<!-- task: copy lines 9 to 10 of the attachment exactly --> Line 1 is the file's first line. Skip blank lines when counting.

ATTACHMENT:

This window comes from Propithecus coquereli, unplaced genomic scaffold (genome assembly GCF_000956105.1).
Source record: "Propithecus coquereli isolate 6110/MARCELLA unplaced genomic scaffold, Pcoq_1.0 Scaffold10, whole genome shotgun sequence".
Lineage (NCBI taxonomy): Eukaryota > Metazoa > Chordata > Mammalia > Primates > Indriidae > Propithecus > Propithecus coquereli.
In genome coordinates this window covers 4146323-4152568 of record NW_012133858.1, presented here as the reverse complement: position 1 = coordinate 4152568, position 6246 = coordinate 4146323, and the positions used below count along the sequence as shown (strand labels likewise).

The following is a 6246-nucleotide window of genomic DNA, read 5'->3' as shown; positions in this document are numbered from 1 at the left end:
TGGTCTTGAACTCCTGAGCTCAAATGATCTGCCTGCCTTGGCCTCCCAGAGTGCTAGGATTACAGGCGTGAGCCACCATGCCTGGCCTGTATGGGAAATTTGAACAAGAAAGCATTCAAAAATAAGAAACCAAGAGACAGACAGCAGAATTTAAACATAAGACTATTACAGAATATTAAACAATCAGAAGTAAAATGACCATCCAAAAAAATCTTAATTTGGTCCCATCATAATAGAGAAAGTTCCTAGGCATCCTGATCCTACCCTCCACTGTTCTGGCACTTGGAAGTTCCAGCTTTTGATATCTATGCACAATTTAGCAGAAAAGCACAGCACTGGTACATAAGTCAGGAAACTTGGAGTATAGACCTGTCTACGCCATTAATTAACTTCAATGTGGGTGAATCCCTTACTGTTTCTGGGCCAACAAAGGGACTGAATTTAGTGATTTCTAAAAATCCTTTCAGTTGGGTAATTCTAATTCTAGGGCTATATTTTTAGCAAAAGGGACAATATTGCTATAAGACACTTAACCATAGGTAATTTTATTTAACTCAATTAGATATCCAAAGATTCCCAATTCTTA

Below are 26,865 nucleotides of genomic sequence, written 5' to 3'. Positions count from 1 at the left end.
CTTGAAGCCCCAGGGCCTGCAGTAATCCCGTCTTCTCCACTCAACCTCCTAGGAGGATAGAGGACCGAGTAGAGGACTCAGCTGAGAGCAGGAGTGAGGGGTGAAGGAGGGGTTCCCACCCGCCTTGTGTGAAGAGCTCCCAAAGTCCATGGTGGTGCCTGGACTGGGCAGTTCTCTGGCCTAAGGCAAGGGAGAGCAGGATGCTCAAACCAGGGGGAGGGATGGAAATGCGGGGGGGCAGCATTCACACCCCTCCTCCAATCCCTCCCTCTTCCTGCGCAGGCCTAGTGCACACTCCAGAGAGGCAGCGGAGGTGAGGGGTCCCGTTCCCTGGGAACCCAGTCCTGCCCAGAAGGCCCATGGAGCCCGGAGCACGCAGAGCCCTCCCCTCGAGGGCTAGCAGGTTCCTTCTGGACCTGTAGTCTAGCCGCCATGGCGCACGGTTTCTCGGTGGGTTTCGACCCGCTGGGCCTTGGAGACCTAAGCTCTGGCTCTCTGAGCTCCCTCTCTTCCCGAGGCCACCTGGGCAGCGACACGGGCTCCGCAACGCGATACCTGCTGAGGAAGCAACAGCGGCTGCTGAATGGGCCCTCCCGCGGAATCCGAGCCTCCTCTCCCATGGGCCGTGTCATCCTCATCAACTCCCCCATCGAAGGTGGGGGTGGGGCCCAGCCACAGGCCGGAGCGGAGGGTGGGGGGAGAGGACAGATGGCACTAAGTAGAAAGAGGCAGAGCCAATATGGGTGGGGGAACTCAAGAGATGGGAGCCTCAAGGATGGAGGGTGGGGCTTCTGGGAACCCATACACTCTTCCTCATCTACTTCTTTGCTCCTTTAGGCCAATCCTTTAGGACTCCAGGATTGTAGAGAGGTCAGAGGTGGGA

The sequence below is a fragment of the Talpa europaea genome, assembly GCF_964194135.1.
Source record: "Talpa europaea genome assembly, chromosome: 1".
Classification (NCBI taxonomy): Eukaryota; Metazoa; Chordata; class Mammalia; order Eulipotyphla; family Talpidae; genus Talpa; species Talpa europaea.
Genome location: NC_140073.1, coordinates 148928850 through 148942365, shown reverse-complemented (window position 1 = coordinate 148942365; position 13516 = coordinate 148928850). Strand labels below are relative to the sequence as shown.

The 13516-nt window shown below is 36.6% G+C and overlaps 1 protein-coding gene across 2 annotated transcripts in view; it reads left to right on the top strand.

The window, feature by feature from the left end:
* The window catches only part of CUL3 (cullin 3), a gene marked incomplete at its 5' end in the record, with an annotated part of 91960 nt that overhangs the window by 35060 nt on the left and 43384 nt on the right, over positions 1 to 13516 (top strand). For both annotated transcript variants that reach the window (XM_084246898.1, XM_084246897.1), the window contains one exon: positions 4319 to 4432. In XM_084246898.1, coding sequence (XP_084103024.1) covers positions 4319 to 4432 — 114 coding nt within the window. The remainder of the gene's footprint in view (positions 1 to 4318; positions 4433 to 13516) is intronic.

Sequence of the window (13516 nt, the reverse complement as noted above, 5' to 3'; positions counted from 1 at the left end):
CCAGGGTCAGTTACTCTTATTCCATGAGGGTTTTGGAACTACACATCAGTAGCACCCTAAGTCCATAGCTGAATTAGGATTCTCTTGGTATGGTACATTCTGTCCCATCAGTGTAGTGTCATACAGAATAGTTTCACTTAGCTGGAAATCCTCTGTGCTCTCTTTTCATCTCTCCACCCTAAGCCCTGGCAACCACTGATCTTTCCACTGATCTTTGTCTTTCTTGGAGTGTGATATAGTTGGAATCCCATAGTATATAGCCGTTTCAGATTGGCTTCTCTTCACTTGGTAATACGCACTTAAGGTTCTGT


The sequence below is a fragment of the Talpa europaea genome, assembly GCF_964194135.1.
Source record: "Talpa europaea genome assembly, chromosome: 1".